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Tuesday, December 18, 2012

Something I've Never Done Before

With an AVL loom, and definitely with most other looms, when you cut off part of a warp, leaving some warp length still to be woven, you must tie on the remaining warp to the apron. Doesn't matter if that's a cloth apron, or a series of cords, the remaining warp has to be secured to the rod at the "front" end of the apron.

When I cut off 4 scarves of a warp for 5 scarves, the fifth was about half-way woven. Rather than take the time to tie it on to the apron, I just left the cloth dangling, making a puddle on the floor below the knee beam:


















I must confess to a frisson of anxiety. Would the sandpaper beam be up to the task of holding tension on the cloth? Would it slip? Would it ruin the cloth?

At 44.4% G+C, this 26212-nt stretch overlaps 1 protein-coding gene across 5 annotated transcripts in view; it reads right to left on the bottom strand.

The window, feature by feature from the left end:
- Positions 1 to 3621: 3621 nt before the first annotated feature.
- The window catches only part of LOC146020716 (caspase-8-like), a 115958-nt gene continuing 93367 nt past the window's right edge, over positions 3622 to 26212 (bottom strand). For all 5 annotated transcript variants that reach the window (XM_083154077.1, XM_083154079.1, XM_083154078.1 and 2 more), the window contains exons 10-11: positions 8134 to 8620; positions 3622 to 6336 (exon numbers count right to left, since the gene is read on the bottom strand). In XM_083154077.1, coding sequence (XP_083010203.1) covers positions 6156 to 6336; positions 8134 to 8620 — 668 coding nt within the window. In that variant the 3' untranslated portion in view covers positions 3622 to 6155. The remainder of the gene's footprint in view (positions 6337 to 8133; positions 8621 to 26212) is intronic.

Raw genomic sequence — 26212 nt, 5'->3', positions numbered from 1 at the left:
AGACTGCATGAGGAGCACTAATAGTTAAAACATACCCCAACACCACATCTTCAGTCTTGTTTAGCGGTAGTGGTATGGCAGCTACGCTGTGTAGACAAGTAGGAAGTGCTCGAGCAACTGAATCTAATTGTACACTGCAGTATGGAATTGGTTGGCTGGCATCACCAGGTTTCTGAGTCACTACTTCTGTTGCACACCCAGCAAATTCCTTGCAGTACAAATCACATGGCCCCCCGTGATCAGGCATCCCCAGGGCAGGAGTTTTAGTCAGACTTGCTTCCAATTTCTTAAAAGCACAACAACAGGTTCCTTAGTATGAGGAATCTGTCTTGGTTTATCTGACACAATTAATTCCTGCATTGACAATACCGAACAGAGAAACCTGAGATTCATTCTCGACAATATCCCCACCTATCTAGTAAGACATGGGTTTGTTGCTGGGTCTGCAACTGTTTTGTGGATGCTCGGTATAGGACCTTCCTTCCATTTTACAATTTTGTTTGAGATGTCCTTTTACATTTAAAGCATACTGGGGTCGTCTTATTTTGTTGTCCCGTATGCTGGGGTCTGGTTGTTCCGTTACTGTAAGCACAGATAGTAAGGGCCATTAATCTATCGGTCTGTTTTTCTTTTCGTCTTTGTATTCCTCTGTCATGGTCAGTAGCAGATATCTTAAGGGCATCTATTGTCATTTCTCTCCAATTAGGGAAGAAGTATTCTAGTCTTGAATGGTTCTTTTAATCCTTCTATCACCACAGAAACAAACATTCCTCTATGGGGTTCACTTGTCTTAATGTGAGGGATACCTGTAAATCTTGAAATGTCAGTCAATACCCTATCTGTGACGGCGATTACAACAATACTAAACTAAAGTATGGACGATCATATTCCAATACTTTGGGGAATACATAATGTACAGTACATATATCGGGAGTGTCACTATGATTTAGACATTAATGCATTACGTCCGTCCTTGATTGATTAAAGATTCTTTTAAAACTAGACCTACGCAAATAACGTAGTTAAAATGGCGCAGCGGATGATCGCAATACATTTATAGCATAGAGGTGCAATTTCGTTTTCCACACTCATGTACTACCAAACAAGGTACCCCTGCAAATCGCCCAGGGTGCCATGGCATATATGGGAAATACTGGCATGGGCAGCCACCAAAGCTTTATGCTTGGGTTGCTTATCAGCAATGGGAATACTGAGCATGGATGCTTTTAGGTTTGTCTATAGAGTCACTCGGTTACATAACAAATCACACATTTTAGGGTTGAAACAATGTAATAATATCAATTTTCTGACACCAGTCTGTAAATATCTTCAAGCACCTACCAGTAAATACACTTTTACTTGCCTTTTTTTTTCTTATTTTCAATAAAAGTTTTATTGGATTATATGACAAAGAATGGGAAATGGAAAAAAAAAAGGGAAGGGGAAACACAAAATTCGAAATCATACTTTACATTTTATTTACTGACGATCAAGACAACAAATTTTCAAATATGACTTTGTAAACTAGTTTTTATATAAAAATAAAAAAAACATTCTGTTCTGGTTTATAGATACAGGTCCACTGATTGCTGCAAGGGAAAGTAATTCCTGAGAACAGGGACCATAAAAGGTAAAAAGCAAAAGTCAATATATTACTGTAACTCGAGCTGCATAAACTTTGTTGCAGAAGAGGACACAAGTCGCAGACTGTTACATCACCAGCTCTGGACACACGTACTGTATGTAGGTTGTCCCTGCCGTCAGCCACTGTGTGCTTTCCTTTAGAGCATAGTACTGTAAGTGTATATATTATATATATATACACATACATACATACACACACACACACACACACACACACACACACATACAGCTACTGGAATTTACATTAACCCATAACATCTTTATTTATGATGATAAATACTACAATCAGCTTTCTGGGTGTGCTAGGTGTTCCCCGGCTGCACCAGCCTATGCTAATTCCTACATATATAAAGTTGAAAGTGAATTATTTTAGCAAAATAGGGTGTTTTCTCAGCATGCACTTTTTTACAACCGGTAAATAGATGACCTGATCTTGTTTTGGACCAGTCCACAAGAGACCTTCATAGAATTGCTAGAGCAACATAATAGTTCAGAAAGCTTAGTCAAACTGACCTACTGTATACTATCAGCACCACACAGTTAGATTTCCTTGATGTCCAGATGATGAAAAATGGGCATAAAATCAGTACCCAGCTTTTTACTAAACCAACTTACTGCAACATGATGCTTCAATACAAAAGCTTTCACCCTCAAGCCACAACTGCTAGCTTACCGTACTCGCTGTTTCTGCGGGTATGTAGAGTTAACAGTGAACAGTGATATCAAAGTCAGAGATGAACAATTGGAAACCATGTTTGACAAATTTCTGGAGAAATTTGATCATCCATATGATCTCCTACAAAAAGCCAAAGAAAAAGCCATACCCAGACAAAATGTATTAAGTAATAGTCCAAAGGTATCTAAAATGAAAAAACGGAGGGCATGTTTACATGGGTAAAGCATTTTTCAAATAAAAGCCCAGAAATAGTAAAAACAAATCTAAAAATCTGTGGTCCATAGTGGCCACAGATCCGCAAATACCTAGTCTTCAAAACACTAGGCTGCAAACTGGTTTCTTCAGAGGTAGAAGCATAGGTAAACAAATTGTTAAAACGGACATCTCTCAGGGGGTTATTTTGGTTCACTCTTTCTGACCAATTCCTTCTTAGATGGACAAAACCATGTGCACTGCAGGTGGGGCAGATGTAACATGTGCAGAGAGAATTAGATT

Thankfully, the sandpaper beam is up to the task! I don't think I would do this for an entire warp - for one thing, that puddle of woven cloth gets tangled under my feet, and many yards of puddled cloth really would be in the way. But I have more confidence in the process.

Scarf 5 is now woven, and cut off the loom. Which means I now have two naked looms. It won't be long, however, before the last bit of warp on the jacquard loom is tied back on and ready to weave, and a new warp beamed (yarns are all ready) on the dobby loom. I can't promise that any weaving will actually take place before the holidays, though. Still a lot of holiday prep on the to-do list...

4 comments:

Laura Fry said...

Living dangerously, eh?
:)
cheers,
Laura

Kerstin på Spinnhuset said...

I have seen a photo (but can't remember where - duh!) of production vadmal (I think - wool yardage, anyway) weavers with yards and yards of "puddled" cloth under the looms. Looked most untidy and difficult.
Anyway, this means you are continuing a "historic tradition" :-)

neki desu said...

don't think my faint heart could take that!

Cally said...

Wow, I'm impressed with that sandpaper beam, not to mention your nerves of steel!